Being a citizen of the kingdom requires loyalty, service and obedience to the king. All of these in love. All peoples of the earth are invited to citizenship in the kingdom for he is the one who has “received dominion, glory, and kingship; all peoples, nations, and languages serve him. His dominion is an everlasting dominion that shall not be taken away, his kingship shall not be destroyed” (Dan 7:14).
Life in the kingdom requires the recognition that the reign of God has begun. He is the one who has sovereignty over our lives. Great things happen when we recognize this and respond to it. Our participation in the kingdom requires our “will” to be aligned with his “will.” Jesus himself taught us how to pray and in that prayer we always say: “thy will be done on Earth as it is in heaven.”
This is no mere cursory or summary statement. It is a profound prayer that Jesus captures in his very life, death and resurrection. The prayer involves the whole person and the “whole of the person.” Every aspect of our life is transformed when God reigns over us. Every aspect of our life is open to his will. Every aspect of our life is governed by his grace.
Our role as subjects of so great a king is one of obedience; but before we can become obedient we have to know him and his will. This demands discipleship whereby we become “students” of the “teacher.” St. Paul sometimes uses the language of a “slave” to a “master” in this regard, for Paul was keenly aware of his debt of gratitude to Christ Jesus (cf. Rom 1:1; Gal 1:10; Tit 1:1).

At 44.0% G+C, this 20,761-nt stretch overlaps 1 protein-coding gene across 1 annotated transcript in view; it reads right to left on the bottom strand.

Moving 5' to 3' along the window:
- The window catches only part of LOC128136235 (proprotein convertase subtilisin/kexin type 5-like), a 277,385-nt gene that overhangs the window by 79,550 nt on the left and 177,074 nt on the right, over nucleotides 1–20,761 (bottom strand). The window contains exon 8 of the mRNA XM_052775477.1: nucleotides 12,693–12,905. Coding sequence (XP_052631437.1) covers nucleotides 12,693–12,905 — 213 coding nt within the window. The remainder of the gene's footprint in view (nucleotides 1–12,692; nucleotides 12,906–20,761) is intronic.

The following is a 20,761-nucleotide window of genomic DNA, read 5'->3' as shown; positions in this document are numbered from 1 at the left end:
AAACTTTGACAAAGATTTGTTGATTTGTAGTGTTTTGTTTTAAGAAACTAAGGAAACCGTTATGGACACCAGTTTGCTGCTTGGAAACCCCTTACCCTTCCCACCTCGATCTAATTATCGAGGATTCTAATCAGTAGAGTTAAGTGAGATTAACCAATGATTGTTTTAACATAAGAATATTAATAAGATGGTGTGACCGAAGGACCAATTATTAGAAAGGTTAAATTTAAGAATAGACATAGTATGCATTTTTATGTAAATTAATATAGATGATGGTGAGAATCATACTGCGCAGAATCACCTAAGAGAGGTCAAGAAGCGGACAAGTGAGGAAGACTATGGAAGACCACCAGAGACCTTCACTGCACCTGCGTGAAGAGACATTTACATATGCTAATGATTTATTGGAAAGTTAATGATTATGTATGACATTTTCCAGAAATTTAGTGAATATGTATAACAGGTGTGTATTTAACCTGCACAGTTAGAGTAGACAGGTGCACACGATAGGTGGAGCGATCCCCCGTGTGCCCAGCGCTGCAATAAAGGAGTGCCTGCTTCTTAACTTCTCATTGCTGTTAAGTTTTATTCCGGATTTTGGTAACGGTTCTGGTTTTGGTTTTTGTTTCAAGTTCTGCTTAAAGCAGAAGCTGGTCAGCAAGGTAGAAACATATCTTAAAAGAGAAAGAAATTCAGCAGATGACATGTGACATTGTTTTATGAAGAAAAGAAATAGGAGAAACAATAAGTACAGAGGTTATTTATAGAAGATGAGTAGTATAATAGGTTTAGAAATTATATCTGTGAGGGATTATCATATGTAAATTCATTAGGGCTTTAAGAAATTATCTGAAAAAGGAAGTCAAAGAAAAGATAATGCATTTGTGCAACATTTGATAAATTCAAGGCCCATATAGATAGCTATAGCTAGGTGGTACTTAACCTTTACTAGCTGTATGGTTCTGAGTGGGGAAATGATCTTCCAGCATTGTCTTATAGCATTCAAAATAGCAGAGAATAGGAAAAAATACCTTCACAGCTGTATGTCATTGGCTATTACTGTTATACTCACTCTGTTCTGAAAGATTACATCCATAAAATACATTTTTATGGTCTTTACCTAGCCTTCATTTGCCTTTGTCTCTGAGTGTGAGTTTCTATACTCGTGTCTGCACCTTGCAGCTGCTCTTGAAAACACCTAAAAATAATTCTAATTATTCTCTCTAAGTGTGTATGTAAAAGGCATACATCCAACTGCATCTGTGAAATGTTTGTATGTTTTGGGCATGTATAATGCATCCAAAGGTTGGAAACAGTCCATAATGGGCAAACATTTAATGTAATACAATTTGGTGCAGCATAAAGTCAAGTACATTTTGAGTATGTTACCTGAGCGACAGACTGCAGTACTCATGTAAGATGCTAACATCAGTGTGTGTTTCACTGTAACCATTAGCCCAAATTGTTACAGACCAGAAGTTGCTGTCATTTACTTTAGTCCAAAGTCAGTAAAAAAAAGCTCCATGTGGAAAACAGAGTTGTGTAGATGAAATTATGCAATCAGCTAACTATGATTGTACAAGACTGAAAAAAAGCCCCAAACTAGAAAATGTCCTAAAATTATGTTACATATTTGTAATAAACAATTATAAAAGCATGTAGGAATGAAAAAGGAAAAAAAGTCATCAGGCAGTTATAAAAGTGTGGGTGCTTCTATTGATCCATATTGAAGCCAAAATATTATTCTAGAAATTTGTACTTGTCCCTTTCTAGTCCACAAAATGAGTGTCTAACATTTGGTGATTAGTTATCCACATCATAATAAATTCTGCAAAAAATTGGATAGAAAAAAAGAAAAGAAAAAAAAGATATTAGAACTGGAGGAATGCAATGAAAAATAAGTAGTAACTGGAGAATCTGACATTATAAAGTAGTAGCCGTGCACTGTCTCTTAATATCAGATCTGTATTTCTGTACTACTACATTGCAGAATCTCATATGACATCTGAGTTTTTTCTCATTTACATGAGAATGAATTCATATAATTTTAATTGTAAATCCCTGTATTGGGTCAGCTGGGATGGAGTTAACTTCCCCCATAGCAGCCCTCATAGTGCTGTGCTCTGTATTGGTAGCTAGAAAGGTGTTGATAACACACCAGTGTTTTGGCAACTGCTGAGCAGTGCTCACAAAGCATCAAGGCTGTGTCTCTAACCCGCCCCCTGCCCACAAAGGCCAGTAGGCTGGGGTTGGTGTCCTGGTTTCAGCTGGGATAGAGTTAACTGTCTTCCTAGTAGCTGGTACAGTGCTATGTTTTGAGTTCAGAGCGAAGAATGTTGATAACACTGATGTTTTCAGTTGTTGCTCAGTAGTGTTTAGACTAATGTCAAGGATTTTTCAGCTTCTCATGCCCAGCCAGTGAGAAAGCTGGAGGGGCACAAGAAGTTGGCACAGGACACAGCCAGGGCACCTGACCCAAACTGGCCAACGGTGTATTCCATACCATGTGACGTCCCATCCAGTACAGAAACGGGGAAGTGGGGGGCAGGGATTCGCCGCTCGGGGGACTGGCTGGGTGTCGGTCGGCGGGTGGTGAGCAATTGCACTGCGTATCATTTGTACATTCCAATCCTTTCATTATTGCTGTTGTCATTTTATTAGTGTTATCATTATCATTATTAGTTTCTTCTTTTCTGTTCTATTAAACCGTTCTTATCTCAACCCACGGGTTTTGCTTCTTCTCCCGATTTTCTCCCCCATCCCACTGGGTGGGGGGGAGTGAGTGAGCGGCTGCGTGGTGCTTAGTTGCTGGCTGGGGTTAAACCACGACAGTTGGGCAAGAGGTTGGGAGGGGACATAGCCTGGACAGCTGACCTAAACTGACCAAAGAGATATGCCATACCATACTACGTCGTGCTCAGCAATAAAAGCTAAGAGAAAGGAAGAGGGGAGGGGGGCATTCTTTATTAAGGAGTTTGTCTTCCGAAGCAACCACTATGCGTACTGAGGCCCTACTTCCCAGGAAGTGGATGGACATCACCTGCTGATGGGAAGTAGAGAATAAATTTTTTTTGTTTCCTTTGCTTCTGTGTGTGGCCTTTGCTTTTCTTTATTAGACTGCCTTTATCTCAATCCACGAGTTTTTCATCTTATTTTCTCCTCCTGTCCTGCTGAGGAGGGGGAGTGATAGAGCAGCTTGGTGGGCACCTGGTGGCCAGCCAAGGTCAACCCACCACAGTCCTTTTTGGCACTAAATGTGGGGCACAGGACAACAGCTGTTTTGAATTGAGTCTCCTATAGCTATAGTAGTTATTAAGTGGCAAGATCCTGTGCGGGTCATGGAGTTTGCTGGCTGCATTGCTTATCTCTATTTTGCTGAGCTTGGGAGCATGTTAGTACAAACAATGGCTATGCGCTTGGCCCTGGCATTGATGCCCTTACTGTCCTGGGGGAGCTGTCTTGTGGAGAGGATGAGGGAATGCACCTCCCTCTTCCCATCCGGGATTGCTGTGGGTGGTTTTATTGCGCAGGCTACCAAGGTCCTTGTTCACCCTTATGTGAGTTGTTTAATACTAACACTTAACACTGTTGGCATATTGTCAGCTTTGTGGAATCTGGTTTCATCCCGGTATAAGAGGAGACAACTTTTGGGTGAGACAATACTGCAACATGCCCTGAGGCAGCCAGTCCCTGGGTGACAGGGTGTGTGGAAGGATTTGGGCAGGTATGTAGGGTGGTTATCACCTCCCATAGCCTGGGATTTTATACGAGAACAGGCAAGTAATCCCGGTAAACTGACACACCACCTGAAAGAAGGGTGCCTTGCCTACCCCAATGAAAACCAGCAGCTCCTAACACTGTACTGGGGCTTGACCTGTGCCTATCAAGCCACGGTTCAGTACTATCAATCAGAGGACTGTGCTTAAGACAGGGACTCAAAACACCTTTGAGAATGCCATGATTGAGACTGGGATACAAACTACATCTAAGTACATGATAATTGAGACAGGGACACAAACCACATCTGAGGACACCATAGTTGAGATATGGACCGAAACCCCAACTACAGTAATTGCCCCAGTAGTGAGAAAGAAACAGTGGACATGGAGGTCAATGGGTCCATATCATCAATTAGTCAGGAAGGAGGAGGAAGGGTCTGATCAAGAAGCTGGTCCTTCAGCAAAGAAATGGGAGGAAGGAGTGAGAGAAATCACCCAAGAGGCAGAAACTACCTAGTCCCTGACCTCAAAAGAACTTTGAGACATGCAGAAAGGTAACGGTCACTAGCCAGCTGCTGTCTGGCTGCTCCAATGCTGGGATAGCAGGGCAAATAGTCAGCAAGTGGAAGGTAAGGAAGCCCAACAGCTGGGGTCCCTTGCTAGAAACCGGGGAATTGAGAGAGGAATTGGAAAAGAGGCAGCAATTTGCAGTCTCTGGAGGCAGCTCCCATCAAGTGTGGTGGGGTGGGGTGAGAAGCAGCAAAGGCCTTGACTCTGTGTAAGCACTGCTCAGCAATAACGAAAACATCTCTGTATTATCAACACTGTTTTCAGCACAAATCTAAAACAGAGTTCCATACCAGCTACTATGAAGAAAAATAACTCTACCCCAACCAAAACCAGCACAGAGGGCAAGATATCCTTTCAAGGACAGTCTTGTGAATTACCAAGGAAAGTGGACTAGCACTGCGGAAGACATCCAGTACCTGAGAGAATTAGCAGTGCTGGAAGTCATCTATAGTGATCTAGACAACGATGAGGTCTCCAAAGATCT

The celebration of Christ, the King of the Universe, is one of triumph — his triumph, and our triumph in him. Having the kingdom realized in our lives requires of us the discipline of prayer, study and service.
Our king is not one who dwells aloft on a throne distant from his people but one who walked and walks among us. He gathers us to himself in love. He speaks to us in the depths of our being and invites us into a loving relationship.
Through prayer we converse with the king. Simple methods are the best start. Taking time in quiet to say: “Lord, be with me today,” or “Lord I need your advice, show me the way,” or “Lord, help me through this suffering,” or “Lord, let me know your joy.” Prayer is essentially a conversation. In this conversation the most important part is listening.
Jesus has revealed himself to us and has made known his kingdom. The path to life in the kingdom involves knowing him and his ways. Study helps us grow in this understanding. The king is rich and wants to share the wealth of life with us. Reflection on the faith, pondering the mystery and longing to understand is the quest of study. Reading the Scriptures or a book on the faith help draw us into life in the kingdom.
Our king is a shepherd of love. He calls us to share in his kingship through service. Jesus washed the feet of his disciples before the passion after which he says: “Do you realize what I have done for you? You call me ‘teacher’ and ‘master,’ and rightly so, for indeed I am. If I, therefore, the master and teacher, have washed your feet, you ought to wash one another’s feet. I have given you a model to follow, so that as I have done for you, you should also do. Amen, amen, I say to you, no slave is greater than his master nor any messenger greater than the one who sent him. If you understand this, blessed are you if you do it” (John 13:12-17). Sharing in Christ’s kingship involves giving of ourselves in loving service.
For most of us, no one will come up to us on the street or in the mall or on the ball field and ask: “Who is your king?” However, if a stranger ever encountered us wanting to ask such a question, hopefully they would not have to ask — they would see it — by the way we live, by the way we speak, by the way we interact, and by the way we love.
Msgr. Joseph Prior is pastor of St. John the Evangelist Parish, Morrisville.
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Good lesson. I fail too often.